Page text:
Teachers union opposes Vermont lawmakers’ plan to address pension crisis

Vermont News

MONTPELIER, Vt. (WFFF) — The Vermont House of Representatives has put forward a plan to address challenges facing Vermont’s state employee and teacher pension systems, but some are concerned it places the burden of years of underfunding the system squarely on teachers.

NEA Vermont President Don Tinney said the proposal fails to take advantage of the massive influx of federal dollars, adding that he believes wealthy Vermonters and large corporations should have to pay their share.

“This is coming in a year when our teachers have put themselves at risk, have gone to work every day to meet the needs of the children and youth of the state, and their thank you is that they have to work longer, pay more and get less in retirement,” Tinney said.

Unfunded liabilities in Vermont’s pension system are projected to increase by over $600 million between state employees and teachers next year. The plan put forward by the House would have the state pitching in $150 million, but it would also cost teachers about $309 million, hiking the retirement age and boosting teacher contributions.

“The serious question for the Legislature is ‘whose side are you on?” Tinney said. “Why is it so important that the State Legislature protect the millionaires and Wall Street crowd in Vermont by avoiding an increase in taxes on people who can very well afford paying more taxes.”

And it’s not just the Vermont NEA asking the Legislature to pump the brakes on this proposal—the Vermont State Employees Association testified before the House Committee on Government Operations on Thursday, urging lawmakers to reconsider their push to have pension reform passed by the end of this session.

“Our members right now, quite frankly, are very busy,” said Steve Howard, VSEA Executive Director. “They’re in the middle of managing a pandemic, and they haven’t really had the chance to pay a lot of attention to this issue because they’re trying to save Vermonters’ lives.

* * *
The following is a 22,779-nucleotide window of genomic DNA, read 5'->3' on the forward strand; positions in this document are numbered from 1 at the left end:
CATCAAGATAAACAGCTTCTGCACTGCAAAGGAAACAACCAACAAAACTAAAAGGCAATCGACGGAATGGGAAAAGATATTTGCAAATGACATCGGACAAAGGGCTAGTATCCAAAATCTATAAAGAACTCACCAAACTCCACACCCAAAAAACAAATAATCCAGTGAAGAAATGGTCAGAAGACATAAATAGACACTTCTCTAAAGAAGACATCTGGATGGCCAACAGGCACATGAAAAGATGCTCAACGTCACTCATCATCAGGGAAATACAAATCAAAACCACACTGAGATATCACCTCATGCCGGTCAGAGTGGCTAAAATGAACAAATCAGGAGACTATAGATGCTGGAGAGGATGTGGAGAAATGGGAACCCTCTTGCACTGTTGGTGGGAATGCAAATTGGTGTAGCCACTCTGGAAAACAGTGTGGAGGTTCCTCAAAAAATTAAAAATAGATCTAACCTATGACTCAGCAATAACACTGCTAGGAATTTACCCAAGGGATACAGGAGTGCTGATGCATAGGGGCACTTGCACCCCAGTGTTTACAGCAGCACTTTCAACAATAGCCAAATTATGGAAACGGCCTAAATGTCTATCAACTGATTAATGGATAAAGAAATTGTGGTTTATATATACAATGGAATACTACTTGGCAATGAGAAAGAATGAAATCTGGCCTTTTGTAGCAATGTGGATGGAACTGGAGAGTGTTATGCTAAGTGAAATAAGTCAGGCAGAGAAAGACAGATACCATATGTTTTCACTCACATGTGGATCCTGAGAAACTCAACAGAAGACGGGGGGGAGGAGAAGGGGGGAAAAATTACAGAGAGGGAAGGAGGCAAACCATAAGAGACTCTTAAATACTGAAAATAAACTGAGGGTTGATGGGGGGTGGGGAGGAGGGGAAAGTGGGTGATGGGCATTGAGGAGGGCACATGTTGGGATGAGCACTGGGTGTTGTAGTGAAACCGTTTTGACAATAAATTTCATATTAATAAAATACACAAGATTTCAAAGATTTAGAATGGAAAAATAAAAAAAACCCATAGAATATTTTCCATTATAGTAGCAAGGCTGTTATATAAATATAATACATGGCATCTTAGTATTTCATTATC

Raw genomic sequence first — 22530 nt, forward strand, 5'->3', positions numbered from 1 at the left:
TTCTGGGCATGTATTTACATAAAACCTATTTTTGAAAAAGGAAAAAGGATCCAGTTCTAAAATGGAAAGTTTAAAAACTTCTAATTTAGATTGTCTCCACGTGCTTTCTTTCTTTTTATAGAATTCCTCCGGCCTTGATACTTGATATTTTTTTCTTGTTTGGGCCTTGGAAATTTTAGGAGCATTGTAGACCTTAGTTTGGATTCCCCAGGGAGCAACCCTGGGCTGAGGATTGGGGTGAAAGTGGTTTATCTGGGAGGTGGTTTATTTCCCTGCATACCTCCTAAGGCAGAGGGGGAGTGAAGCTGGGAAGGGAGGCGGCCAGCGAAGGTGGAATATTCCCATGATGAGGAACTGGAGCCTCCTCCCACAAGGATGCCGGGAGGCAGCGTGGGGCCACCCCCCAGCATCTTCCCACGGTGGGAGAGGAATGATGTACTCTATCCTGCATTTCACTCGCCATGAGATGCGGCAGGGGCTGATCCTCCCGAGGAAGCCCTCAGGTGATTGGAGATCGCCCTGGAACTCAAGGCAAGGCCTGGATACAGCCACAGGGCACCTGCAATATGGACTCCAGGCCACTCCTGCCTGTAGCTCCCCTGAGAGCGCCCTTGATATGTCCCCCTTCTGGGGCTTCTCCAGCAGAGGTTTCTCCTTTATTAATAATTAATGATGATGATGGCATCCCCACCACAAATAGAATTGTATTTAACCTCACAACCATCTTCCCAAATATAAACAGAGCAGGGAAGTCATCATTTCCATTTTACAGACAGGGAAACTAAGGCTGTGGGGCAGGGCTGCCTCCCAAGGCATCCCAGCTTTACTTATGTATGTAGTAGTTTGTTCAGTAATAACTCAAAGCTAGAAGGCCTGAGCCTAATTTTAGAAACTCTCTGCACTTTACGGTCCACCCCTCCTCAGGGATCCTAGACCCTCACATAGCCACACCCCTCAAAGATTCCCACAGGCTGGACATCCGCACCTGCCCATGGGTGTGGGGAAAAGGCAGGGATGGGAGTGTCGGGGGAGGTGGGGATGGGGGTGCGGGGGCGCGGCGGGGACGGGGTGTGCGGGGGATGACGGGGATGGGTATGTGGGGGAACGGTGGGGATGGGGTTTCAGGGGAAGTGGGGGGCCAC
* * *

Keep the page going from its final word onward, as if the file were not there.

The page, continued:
Instead, Howard wants a better understanding of the crisis at hand before the tough decisions are made.

“An independent investigation of our investment strategy would be really helpful over the summer and into the fall, and a process that our members can believe in,” Howard said.

The proposal was introduced on Wednesday, and is aimed at addressing the structural challenges facing Vermont’s state employee and teacher retirement systems by reducing future liabilities, increasing the pension system assets, and relieving budgetary pressures to improve the state’s long-term fiscal health.

The proposed changes would not apply to existing retirees, active employees who are within 5 years of current normal retirement eligibility, or inactive vested members.

In the draft of the proposal, lawmakers outlined the following principals and goals:

Lawmakers are also considering changes to oversight of the state pension system with the creation of a 15-member committee including the state treasurer, governor appointees, and representatives for state employees and teachers.

Unions have also expressed concern here, feeling political appointees’ opinions will be given more weight.

“I wanted to push back just a little bit that we are taking away stakeholder voice in this proposed governance change,” said Rep. Sarah Copeland-Hanzas (D-Orange). “We need to have stakeholders who have that set of experience, that set of skills to be able to dissect what they’re hearing from the financial advisers, dissect what they’re hearing from actuaries.

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